Dew claws are like purposeless canine thumbnails. They grow a bit further up the leg than other claws, usually on the backs of the front legs. They don't touch the ground when your dog stands or walks, but they can when she runs. Removal may be advised for deformed or poorly attached dew claws; or you may elect to remove them from a sporting dog, who might rip one during a chase. Otherwise, dew claws are best left alone. Your dog's likely to lick the site if one's removed, and that can impede healing and possibly cause irritation or infection.
Distract your pet with attention and affection when she starts licking the sites of her removed dew claws. Play with her, take her for a walk, give her a favorite toy or buy her a new puzzle toy or two.
Cover the sites of the removed dew claws with bandages. Place waterproof bandage covers over them when you're going out for walks if it's wet outside, and remove the covers when the dog's back inside; they prevent the surgical wounds beneath the bandages from breathing.
Change the bandages daily or if they become soiled. Keep replacing them as necessary until the surgical wounds heal, or as your vet recommends.
Spray the sites and the areas around the sites, or the bandages, with a commercial anti-lick product for dogs. Read labels carefully to determine it's safe to use a given product. Many cannot be applied directly to wounds without stinging or causing other problems; but increasingly, products are becoming available that are good to use on or around wounds.
Put an Elizabethan or inflatable collar on your dog if you just can't keep her away from the sites of the removed dew claws or the bandages. Elizabethan collars can be a bit scary for dogs and make mobility a challenge, though, so stop using one if it's a problem for your pet, after you consult your vet. Inflatable collars are often better, since they don't enclose the entire head and limit vision. However, cheaper ones are prone to punctures, and they aren't always adequate to stop a long-snout dog from managing to lick the dew claw sites.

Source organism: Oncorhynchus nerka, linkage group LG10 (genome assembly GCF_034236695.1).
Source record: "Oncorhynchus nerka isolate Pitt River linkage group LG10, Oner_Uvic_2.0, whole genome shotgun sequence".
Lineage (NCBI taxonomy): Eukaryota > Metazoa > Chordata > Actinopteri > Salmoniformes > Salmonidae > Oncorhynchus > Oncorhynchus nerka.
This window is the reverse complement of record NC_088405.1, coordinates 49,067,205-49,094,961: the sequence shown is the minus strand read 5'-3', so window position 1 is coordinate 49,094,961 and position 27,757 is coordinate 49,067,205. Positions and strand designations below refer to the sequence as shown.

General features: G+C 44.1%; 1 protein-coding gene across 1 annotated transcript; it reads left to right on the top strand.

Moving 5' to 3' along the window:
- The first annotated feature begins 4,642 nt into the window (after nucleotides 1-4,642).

Monitor the site of your dog's removed dew claws for signs of infection, such as redness, swelling or discharge. See your vet if you suspect an infection.
While dog saliva does possess some mild antibacterial action, it's a myth that licking and dog saliva are good for wounds.
Items You Will Need
- Waterproof bandage covers
- Anti-lick spray
- Elizabethan or inflatable collar
- While dog saliva does possess some mild antibacterial action, it's a myth that licking and dog saliva are good for wounds.
- Monitor the site of your dog's removed dew claws for signs of infection, such as redness, swelling or discharge. See your vet if you suspect an infection.
Eric Mohrman has been a freelance writer since 2007, focusing on travel, food and lifestyle stories. His creative writing is also widely published. He lives in Orlando, Florida.